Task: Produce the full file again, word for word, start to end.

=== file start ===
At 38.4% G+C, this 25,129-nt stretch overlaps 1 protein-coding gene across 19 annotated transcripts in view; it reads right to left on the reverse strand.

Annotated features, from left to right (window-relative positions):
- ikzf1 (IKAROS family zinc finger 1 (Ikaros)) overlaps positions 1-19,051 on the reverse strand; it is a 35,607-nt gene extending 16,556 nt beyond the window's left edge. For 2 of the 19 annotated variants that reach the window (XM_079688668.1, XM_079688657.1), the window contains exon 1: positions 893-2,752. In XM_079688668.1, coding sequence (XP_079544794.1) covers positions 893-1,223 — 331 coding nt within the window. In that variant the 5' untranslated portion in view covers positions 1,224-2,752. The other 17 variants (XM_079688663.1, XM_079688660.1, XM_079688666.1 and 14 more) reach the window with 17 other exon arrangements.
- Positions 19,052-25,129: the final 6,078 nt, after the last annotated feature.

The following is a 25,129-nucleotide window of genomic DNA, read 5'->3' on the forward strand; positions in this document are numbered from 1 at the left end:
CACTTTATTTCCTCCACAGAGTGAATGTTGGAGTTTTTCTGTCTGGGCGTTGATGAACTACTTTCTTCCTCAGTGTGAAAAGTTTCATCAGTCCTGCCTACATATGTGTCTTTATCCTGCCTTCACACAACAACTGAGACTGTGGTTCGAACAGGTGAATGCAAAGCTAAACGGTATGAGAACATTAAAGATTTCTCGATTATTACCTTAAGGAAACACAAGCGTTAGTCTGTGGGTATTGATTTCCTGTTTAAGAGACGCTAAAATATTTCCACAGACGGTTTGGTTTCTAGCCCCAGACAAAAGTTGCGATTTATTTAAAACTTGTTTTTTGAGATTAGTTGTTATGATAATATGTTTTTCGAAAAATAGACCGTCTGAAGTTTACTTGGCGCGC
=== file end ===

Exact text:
At 38.4% G+C, this 25,129-nt stretch overlaps 1 protein-coding gene across 19 annotated transcripts in view; it reads right to left on the reverse strand.

Annotated features, from left to right (window-relative positions):
- ikzf1 (IKAROS family zinc finger 1 (Ikaros)) overlaps positions 1-19,051 on the reverse strand; it is a 35,607-nt gene extending 16,556 nt beyond the window's left edge. For 2 of the 19 annotated variants that reach the window (XM_079688668.1, XM_079688657.1), the window contains exon 1: positions 893-2,752. In XM_079688668.1, coding sequence (XP_079544794.1) covers positions 893-1,223 — 331 coding nt within the window. In that variant the 5' untranslated portion in view covers positions 1,224-2,752. The other 17 variants (XM_079688663.1, XM_079688660.1, XM_079688666.1 and 14 more) reach the window with 17 other exon arrangements.
- Positions 19,052-25,129: the final 6,078 nt, after the last annotated feature.

The following is a 25,129-nucleotide window of genomic DNA, read 5'->3' on the forward strand; positions in this document are numbered from 1 at the left end:
CACTTTATTTCCTCCACAGAGTGAATGTTGGAGTTTTTCTGTCTGGGCGTTGATGAACTACTTTCTTCCTCAGTGTGAAAAGTTTCATCAGTCCTGCCTACATATGTGTCTTTATCCTGCCTTCACACAACAACTGAGACTGTGGTTCGAACAGGTGAATGCAAAGCTAAACGGTATGAGAACATTAAAGATTTCTCGATTATTACCTTAAGGAAACACAAGCGTTAGTCTGTGGGTATTGATTTCCTGTTTAAGAGACGCTAAAATATTTCCACAGACGGTTTGGTTTCTAGCCCCAGACAAAAGTTGCGATTTATTTAAAACTTGTTTTTTGAGATTAGTTGTTATGATAATATGTTTTTCGAAAAATAGACCGTCTGAAGTTTACTTGGCGCGC